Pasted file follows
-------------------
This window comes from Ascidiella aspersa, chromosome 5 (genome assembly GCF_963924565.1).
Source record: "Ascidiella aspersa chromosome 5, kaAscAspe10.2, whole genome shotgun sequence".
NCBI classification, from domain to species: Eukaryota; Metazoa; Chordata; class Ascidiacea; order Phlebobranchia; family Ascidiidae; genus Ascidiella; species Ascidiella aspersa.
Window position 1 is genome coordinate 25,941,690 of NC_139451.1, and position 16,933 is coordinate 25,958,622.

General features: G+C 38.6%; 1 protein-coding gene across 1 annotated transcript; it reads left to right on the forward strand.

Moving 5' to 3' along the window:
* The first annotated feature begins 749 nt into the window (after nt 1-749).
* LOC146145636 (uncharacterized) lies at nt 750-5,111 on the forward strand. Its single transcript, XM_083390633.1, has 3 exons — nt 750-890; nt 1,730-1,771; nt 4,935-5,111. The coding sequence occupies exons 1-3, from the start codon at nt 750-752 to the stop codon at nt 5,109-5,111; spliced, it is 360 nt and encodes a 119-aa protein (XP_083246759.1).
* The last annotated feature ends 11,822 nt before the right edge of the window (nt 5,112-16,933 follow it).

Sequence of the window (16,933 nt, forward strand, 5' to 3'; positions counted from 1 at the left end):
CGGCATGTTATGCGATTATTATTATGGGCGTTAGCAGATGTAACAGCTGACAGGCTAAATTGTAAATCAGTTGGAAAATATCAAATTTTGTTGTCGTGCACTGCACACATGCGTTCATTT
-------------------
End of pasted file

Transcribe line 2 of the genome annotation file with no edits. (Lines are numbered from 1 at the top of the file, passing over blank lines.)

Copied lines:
Source record: "Ascidiella aspersa chromosome 5, kaAscAspe10.2, whole genome shotgun sequence".